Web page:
Your Body Mass Index

Your body mass index, or BMI, is the ratio between your weight and your height. As your weight increases, so will your BMI, and this may negatively affect the results of body contouring surgery. Why? Body contouring is primarily effective in removing an individual's loose, hanging skin. However, it is not effective in producing an improved contour if an individual is still significantly obese. These are not procedures for treating obesity. Contouring surgery will not drastically change a severely obese individual's shape because of the excessive fat that underlies the skin. The closer you are to your goal weight, the more ideal your BMI will be, and this will allow contouring surgery to produce the best possible cosmetic result.

Beyond the contouring issues, however, there are greater health risks for patients who have a high body mass index. There is an increased risk with undergoing anesthesia. In addition there may be healing complications; fatty tissues have relatively poor blood supply, increasing the risk for infections. The risk for forming a dangerous blood clot that then travels to the lungs is also increased.

Is there a specific BMI requirement for body contouring surgery? The guidelines are not etched in stone. A plastic surgeon will consider each person's unique circumstance and decide accordingly; however, many surgeons prefer that patients have a BMI of 30 or less to take full advantage of procedures to restore contour. Many surgeons do not recommend extensive body contouring procedures if the BMI is greater than 35. See appendix A to determine your own BMI.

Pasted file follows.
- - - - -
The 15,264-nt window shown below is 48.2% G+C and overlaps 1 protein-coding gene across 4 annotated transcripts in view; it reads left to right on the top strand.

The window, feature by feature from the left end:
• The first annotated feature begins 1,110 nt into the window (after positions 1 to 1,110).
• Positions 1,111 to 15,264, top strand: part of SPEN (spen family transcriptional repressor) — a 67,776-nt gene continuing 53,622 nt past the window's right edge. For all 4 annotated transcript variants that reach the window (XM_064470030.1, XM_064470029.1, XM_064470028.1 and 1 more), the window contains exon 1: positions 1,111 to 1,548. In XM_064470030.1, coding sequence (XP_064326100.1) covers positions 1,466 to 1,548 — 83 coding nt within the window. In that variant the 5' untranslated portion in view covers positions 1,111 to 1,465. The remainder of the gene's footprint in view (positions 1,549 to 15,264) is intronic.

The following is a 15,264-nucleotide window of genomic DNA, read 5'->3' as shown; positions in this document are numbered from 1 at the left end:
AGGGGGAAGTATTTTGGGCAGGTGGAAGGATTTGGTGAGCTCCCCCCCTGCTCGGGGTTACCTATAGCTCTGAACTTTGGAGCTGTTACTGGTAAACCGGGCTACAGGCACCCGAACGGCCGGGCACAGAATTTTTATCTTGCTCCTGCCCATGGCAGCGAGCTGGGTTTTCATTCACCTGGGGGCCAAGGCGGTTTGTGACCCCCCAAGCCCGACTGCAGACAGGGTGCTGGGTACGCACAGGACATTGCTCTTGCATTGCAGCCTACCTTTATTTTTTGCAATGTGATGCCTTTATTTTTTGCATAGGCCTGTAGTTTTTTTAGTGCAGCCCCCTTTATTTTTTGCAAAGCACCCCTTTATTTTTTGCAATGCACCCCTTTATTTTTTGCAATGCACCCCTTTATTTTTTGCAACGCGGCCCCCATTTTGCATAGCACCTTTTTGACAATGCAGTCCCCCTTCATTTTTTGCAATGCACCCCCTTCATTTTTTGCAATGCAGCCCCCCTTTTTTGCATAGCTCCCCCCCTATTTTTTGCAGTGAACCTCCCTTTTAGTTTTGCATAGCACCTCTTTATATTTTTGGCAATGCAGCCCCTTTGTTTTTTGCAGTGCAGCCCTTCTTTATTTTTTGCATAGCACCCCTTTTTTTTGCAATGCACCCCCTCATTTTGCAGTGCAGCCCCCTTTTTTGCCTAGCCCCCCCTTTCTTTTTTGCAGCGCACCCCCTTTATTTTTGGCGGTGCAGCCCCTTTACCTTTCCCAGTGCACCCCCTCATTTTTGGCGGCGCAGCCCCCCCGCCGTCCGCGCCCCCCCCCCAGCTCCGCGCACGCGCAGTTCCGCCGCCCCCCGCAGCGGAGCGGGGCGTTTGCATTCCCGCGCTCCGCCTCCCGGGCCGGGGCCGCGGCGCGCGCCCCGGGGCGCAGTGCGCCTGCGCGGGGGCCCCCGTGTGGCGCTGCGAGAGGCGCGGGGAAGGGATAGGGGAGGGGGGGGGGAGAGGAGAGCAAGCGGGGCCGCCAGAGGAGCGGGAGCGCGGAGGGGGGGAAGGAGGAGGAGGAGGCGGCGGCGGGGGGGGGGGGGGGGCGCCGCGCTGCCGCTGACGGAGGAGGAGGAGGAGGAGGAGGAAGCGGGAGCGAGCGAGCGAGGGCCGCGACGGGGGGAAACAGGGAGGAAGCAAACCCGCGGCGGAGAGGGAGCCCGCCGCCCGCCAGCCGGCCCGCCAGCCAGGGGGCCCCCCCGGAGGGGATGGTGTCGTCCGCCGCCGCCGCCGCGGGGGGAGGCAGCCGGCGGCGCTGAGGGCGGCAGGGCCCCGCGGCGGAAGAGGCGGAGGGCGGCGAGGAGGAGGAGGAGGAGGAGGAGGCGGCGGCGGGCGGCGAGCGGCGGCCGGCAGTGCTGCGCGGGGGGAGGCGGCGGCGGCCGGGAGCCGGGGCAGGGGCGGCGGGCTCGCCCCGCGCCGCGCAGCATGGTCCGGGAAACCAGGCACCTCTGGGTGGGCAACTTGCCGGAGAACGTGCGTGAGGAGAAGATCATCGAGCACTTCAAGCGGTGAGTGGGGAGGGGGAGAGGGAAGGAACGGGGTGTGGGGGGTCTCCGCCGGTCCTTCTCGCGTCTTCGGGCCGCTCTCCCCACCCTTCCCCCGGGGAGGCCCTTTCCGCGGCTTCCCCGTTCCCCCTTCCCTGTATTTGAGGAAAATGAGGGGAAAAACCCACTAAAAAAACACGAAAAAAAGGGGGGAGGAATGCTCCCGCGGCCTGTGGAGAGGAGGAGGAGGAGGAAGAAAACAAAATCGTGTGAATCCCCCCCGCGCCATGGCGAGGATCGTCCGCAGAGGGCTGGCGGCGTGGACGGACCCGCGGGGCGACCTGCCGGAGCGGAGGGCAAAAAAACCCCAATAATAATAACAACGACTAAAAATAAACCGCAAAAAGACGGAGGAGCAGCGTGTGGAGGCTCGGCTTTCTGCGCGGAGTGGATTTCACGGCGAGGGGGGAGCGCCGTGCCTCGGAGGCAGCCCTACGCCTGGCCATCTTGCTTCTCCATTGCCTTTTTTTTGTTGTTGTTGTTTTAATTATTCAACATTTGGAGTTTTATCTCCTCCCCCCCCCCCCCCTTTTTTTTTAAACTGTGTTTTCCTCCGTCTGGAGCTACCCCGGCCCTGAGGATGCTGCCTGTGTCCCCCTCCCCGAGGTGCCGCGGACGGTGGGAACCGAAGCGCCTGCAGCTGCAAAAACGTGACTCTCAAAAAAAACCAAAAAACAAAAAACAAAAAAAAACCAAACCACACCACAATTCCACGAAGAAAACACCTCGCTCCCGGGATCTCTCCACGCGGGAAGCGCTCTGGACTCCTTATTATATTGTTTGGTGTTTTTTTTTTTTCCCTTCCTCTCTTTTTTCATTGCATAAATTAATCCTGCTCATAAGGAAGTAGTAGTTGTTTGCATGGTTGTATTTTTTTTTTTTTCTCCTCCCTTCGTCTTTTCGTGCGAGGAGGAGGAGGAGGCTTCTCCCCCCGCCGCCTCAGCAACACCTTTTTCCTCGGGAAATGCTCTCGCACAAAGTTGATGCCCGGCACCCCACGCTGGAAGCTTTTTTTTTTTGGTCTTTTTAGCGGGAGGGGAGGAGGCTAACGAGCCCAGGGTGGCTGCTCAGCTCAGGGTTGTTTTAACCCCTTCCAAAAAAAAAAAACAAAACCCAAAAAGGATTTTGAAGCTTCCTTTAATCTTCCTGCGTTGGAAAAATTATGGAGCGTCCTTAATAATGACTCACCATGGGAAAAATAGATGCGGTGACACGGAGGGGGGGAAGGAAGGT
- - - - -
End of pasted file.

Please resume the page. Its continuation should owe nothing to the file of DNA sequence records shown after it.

Other Determining Factors

A number of other factors will determine whether you're a good candidate for body contouring surgery.

[] Are you are in good health overall?

[] Are you committed to a healthful lifestyle that includes proper nutrition and a fitness routine?

[] Can you undergo general anesthesia?

[] Are you experiencing post-bariatric surgery issues (persistent nausea and vomiting, stomach ulcers, gastrointestinal bleeding, problems with gallstones, weight gain)?

[] Are you financially prepared for the costs associated with body contouring surgery?

Advanced age, sixty-five or older, is not necessarily a limiting factor if you are in excellent health with good exercise tolerance. However, if you are this age, your overall medical condition will require greater scrutiny and may limit your options with regard to extensive or lengthy operations. In general, the best candidates for major body contouring work are age fifty-five or younger.